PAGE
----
All six completed buildings at Ink Block have achieved LEED Gold status, and include more than 50 percent underground parking, bike racks for 15 percent of the residents, water-efficient landscaping, and low-flow fixtures. More than 75 percent of the construction waste was diverted from disposal and employed regionally sourced and green construction materials such as recycled structural steel, gypsum board, low-VOC paint, adhesives, and flooring.
Innovation Square [iSQ]: Submitted by HDR
The design intent for the two buildings is a contemporary interpretation of the established maritime “head-house and tail” vernacular.
Uniquely situated within Boston’s Marine Industrial Park, iSQ (Innovation Square) has emerged as the avant-garde micro life science cluster, a natural first choice to Cambridge’s saturated bio-pharmaceutical market. Combining contemporary design with planning to promote operational efficiencies, the project aims to attract global entrepreneurial companies with the goal of enhancing productivity, promoting collaboration and enabling transformational discoveries.
HDR helped develop the master plan for iSQ and is responsible for the shell and core design of both Phase 1 and Phase 2. The design intent for the two buildings is a contemporary interpretation of the established maritime “head-house and tail” vernacular. The new “head-house” has a chiseled glass expression where the C-suite resides, symbolizing the commitment to cultural transparency and the exchange of ideas. The “tail” has a highly articulated pre-cast concrete expression where lab research occurs.
In response to the vulnerability of the site to flooding due to increased rainfall events and storm surge, the ground floor elevation was raised 2’ above the current FEMA 100 year storm flood projections. The electric switchgear was raised an additional 1’ and the majority of mechanical and electrical systems were placed in the rooftop penthouse.
Phase 1 is designed to achieve a minimum of LEED Silver certification. It incorporates a number of strategies to reduce energy and water use, reduce transportation emissions in accessing the site, manage stormwater, and create an environmentally responsible and healthy environment through conscientious materials selection. Construction completion of the Core and Shell is anticipated in February 2019.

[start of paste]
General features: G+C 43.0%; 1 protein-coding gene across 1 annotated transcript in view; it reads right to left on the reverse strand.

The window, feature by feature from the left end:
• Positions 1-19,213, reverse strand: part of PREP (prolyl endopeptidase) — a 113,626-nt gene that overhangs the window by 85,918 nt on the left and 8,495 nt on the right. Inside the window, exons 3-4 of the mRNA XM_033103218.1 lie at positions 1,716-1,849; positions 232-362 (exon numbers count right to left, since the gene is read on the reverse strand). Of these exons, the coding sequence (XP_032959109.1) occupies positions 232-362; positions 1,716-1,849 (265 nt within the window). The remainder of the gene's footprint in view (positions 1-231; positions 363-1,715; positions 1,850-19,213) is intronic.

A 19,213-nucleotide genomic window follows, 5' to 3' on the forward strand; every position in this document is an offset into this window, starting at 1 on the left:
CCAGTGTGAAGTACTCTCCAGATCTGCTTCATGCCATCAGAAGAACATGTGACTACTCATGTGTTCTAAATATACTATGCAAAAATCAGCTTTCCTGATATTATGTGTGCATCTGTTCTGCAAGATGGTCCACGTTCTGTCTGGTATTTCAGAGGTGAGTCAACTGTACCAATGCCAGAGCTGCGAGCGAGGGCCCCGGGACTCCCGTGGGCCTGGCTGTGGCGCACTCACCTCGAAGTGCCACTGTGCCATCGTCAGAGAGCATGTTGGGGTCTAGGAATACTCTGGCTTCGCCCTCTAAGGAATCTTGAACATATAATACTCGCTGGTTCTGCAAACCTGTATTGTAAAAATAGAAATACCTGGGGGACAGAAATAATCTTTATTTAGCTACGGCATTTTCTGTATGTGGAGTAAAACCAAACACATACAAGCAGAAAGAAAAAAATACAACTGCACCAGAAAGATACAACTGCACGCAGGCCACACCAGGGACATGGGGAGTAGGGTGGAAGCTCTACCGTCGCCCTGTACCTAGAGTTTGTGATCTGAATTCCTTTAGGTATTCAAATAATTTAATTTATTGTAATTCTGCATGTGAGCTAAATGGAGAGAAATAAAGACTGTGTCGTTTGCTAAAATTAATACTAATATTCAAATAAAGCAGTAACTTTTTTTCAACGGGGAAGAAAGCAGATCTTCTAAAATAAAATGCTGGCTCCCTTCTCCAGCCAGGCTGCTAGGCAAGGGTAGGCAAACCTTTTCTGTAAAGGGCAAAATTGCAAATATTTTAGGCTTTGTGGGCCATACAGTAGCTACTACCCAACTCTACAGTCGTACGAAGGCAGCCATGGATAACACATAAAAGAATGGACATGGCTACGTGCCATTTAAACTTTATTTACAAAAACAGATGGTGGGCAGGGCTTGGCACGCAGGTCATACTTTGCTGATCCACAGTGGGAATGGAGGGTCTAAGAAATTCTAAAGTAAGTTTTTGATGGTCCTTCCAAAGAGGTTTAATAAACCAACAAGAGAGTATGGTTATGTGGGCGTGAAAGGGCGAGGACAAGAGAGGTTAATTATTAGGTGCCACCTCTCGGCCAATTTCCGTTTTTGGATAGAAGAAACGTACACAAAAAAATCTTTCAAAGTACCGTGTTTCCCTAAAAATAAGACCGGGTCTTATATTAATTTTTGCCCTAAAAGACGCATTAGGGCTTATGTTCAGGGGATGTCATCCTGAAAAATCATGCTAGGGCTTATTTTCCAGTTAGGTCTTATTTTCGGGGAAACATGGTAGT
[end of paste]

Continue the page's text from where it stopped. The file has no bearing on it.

The 225,000 GSF, LEED Gold-certified Integrated Sciences Complex brings together all university departments involved in laboratory research in a dynamic, new environment for teaching and research. It raises the bar for the design of a sustainable laboratory, and sets a new precedent at UMass Boston for integrating architecture and landscape. The existing circa-1974 campus buildings are elevated on a concrete parking podium, separated from both the natural ground-plane and the water’s edge. By contrast, the ISC embraces its waterfront site and restores a former brownfield (the entire campus is built on a former landfill) to a natural harbor island habitat. Two plazas on either side of the building’s atrium connect activity indoors and out. An outdoor amphitheater allows teaching to occur out in the landscape adjacent to the physics labs, while a Science Walk now leads from the Boston Harborwalk at the water’s edge through the project site to the campus plaza. A meadow and constructed sand dunes deploy indigenous plant species requiring little or no irrigation. These site elements become educational opportunities, as the pedestrian pathways in the meadow form a Botanical Walk with plaques highlighting the geology and botany of the site.
HMFH: Emergency Housing, Cambridge MA
During the late 19th century, a stately two-family home was erected at 859 Massachusetts Avenue in Cambridge. The handsome building was subsequently converted into offices and, unfortunately, stripped of its period detail. Things began to look up again when the City of Cambridge purchased the property and engaged HMFH Architects to restore the dilapidated building and convert it into emergency housing for up to 30 occupants. As part of this conversion, the building systems and exterior envelope were completely rebuilt to meet the City’s new guidelines for net-zero construction, and the architects worked with the Historical Commission to recreate the original exterior detailing and materials as closely as possible.